MIDLAND (WJRT) - (10/08/2019) - Thousands of college students are scrambling to cover tuition costs after a need-based education grant was eliminated as part of Gov. Gretchen Whitmer's line-item budget vetoes.
The Michigan Tuition Grant was already awarded to nearly 17,000 students at Michigan's independent colleges and universities -- including Northwood University.
But now nearly halfway into the semester, students are forced to come up with $2,400 to cover the money they were depending on.
Randall Madison is like many college students right now -- focusing on his upcoming midterms. But now he faces a new stress -- replacing thousands of dollars he was promised for tuition.
"I worked so hard to get that, where it doesn't make sense," Madison said.
The sophomore at Northwood University also serves as the president of the Student Government Association. He, along with many of his peers, are hurt by the cut.
"It's going to be an expensive change, because over the course of four years that's $9,600," Madison said. "Now I have to pay this money back. Like I said earlier, it's going to be hard for some students to come to college because $10,000 is a lot of money."
He's looking into a job during the school year, but is concerned it may take away from his education.
"Like, it's going to be hard,” said Madison. “How am I going to be able to focus on school and a job at the same time?"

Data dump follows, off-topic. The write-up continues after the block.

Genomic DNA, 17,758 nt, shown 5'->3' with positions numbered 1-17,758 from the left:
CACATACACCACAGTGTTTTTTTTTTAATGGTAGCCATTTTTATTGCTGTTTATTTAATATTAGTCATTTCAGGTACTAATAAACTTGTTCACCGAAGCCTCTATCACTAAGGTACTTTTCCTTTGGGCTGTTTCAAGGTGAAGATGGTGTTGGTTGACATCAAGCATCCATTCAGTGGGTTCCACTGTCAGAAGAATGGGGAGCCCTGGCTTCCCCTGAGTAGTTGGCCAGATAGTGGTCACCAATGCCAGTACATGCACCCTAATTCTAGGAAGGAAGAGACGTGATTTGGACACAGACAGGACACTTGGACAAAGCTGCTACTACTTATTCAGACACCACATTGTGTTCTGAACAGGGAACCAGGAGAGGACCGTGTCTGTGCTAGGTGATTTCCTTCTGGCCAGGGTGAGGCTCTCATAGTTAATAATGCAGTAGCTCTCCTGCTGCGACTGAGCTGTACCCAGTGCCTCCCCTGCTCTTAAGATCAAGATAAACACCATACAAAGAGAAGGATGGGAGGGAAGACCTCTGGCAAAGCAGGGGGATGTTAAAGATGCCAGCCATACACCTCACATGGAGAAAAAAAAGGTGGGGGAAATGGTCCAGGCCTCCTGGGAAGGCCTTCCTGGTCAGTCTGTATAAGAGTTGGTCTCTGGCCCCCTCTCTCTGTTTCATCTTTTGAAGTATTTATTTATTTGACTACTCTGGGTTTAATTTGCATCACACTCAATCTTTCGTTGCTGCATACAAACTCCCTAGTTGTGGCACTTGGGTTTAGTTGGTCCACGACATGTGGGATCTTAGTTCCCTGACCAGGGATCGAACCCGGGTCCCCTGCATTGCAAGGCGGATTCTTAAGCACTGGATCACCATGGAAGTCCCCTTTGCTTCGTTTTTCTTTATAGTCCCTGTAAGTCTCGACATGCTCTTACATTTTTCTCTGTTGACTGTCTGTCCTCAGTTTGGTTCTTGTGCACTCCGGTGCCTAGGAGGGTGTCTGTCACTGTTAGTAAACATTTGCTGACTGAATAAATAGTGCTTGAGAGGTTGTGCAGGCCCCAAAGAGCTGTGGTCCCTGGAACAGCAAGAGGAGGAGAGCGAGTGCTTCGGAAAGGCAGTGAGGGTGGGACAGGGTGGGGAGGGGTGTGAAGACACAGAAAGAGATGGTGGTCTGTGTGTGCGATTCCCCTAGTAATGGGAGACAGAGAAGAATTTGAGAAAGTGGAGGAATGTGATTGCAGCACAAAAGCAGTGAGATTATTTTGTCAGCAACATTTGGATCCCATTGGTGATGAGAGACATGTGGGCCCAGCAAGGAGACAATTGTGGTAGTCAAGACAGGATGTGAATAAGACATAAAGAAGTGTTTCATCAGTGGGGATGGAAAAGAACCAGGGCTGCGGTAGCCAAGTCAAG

As the financial aid director of Northwood University, Mark Martin said the move hurts independent colleges across the state.
"It's devastating to our students and even to the institution,” said Martin. “We expect somewhere between $1.2 million to $1.5 million to come to us from the state for these students.”
That money has already been given to students and Martin said it’s up to the colleges to do the dirty work for the state and get the money back.
“We've already advanced institutional funds to our students for the fall semester and now we're on the verge of taking it away,” he said.
Students who receive this tuition grant make up about 30 percent of all students receiving need-based financial aid from the state.
“You ask yourself how come the students are the victims here,” said Martin. “Why are they paying for this lack of budgeting and cooperation in Lansing?”